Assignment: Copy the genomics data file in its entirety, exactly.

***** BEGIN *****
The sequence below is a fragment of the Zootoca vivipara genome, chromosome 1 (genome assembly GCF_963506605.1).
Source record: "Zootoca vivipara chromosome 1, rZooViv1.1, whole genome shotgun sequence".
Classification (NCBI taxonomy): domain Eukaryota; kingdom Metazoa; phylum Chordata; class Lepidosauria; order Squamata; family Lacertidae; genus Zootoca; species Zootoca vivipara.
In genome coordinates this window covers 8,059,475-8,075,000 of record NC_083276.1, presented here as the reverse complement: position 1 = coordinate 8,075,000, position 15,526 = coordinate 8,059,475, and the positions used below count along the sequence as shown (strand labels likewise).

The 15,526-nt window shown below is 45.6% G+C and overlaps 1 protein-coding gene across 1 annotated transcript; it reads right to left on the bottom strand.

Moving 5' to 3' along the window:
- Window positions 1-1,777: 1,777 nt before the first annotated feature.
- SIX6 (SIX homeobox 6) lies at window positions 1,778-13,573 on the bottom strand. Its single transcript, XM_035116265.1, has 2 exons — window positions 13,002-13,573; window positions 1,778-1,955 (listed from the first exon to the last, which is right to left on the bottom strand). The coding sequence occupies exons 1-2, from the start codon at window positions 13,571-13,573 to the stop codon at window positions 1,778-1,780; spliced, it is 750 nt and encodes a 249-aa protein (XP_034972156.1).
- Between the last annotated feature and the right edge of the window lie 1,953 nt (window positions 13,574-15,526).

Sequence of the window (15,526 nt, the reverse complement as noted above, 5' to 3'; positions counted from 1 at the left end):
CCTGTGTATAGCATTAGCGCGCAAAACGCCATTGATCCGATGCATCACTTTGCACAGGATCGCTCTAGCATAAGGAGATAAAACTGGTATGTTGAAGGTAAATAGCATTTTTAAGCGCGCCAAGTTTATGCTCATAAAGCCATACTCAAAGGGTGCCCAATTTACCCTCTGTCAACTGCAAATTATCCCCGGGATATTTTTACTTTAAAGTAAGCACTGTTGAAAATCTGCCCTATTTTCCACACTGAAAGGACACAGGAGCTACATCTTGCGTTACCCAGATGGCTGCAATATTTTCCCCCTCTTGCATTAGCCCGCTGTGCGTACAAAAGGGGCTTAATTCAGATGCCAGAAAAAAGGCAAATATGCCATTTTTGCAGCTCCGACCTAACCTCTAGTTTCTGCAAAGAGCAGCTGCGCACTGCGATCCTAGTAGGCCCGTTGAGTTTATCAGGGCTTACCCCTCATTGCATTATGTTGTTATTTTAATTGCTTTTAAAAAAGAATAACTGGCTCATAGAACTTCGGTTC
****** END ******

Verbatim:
The sequence below is a fragment of the Zootoca vivipara genome, chromosome 1 (genome assembly GCF_963506605.1).
Source record: "Zootoca vivipara chromosome 1, rZooViv1.1, whole genome shotgun sequence".
Classification (NCBI taxonomy): domain Eukaryota; kingdom Metazoa; phylum Chordata; class Lepidosauria; order Squamata; family Lacertidae; genus Zootoca; species Zootoca vivipara.
In genome coordinates this window covers 8,059,475-8,075,000 of record NC_083276.1, presented here as the reverse complement: position 1 = coordinate 8,075,000, position 15,526 = coordinate 8,059,475, and the positions used below count along the sequence as shown (strand labels likewise).

The 15,526-nt window shown below is 45.6% G+C and overlaps 1 protein-coding gene across 1 annotated transcript; it reads right to left on the bottom strand.

Moving 5' to 3' along the window:
- Window positions 1-1,777: 1,777 nt before the first annotated feature.
- SIX6 (SIX homeobox 6) lies at window positions 1,778-13,573 on the bottom strand. Its single transcript, XM_035116265.1, has 2 exons — window positions 13,002-13,573; window positions 1,778-1,955 (listed from the first exon to the last, which is right to left on the bottom strand). The coding sequence occupies exons 1-2, from the start codon at window positions 13,571-13,573 to the stop codon at window positions 1,778-1,780; spliced, it is 750 nt and encodes a 249-aa protein (XP_034972156.1).
- Between the last annotated feature and the right edge of the window lie 1,953 nt (window positions 13,574-15,526).

Sequence of the window (15,526 nt, the reverse complement as noted above, 5' to 3'; positions counted from 1 at the left end):
CCTGTGTATAGCATTAGCGCGCAAAACGCCATTGATCCGATGCATCACTTTGCACAGGATCGCTCTAGCATAAGGAGATAAAACTGGTATGTTGAAGGTAAATAGCATTTTTAAGCGCGCCAAGTTTATGCTCATAAAGCCATACTCAAAGGGTGCCCAATTTACCCTCTGTCAACTGCAAATTATCCCCGGGATATTTTTACTTTAAAGTAAGCACTGTTGAAAATCTGCCCTATTTTCCACACTGAAAGGACACAGGAGCTACATCTTGCGTTACCCAGATGGCTGCAATATTTTCCCCCTCTTGCATTAGCCCGCTGTGCGTACAAAAGGGGCTTAATTCAGATGCCAGAAAAAAGGCAAATATGCCATTTTTGCAGCTCCGACCTAACCTCTAGTTTCTGCAAAGAGCAGCTGCGCACTGCGATCCTAGTAGGCCCGTTGAGTTTATCAGGGCTTACCCCTCATTGCATTATGTTGTTATTTTAATTGCTTTTAAAAAAGAATAACTGGCTCATAGAACTTCGGTTC